What Information Is Included In a Credit Report?
Each credit bureau includes similar information on each of your credit reports. Your credit reports can vary slightly from credit bureau to credit bureau, depending on what is reported to them. Generally, your credit report will cover the following categories of information: personal details, credit accounts, credit inquiries, public records, and collection accounts.
Personal details won’t be used to calculate your score but rather to tie you to your report. Details like your full name, date of birth, Social Security number, address, and employment information.
The credit accounts information will state the type of account (i.e., mortgages, student loans, auto loans, credit cards, online fast cash loans, personal loans), the date the account was opened, credit limit or loan amount, the available credit, and payment history.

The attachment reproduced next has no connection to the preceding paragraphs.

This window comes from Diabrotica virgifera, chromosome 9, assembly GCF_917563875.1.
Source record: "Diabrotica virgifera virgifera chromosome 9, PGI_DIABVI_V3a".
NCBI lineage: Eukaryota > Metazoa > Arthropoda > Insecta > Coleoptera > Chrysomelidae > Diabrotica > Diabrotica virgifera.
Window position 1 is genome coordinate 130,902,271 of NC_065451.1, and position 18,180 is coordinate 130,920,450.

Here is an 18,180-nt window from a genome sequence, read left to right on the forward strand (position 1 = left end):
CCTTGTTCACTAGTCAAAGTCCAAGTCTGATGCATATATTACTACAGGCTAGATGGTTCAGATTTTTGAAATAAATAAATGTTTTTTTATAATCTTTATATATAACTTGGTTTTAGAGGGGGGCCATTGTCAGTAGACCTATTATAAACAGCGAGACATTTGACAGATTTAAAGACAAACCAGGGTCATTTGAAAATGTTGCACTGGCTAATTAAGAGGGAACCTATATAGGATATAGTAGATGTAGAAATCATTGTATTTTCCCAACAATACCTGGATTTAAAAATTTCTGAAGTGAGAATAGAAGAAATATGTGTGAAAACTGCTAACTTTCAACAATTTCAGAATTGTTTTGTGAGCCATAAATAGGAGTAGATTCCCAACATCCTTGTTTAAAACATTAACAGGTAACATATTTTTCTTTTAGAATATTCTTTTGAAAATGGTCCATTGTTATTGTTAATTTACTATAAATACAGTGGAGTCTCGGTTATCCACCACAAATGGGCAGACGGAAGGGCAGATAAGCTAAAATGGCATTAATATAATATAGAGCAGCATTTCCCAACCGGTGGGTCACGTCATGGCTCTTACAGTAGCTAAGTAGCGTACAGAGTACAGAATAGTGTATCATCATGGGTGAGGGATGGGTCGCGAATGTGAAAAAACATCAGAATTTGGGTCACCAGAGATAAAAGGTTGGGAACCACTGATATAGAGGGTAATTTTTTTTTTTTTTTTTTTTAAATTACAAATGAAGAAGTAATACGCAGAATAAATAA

Every time a credit check is performed, the credit bureau marks it down as a credit inquiry and includes it on your report.
Public Records & Collections
Public records deemed relevant to your creditworthiness, like foreclosures, repossessions, and bankruptcies, will be pulled from state and county courts. Finally, accounts that have been passed off to collection agencies will appear as a derogatory mark on your credit report.
How Are Credit Scores Calculated?
There are a fair amount of credit scoring models available, but the FICO Score and VantageScore are, by far, the most popular. Credit scores are calculated using the information included in your credit report divided into five basic categories, each accounting for a different percentage.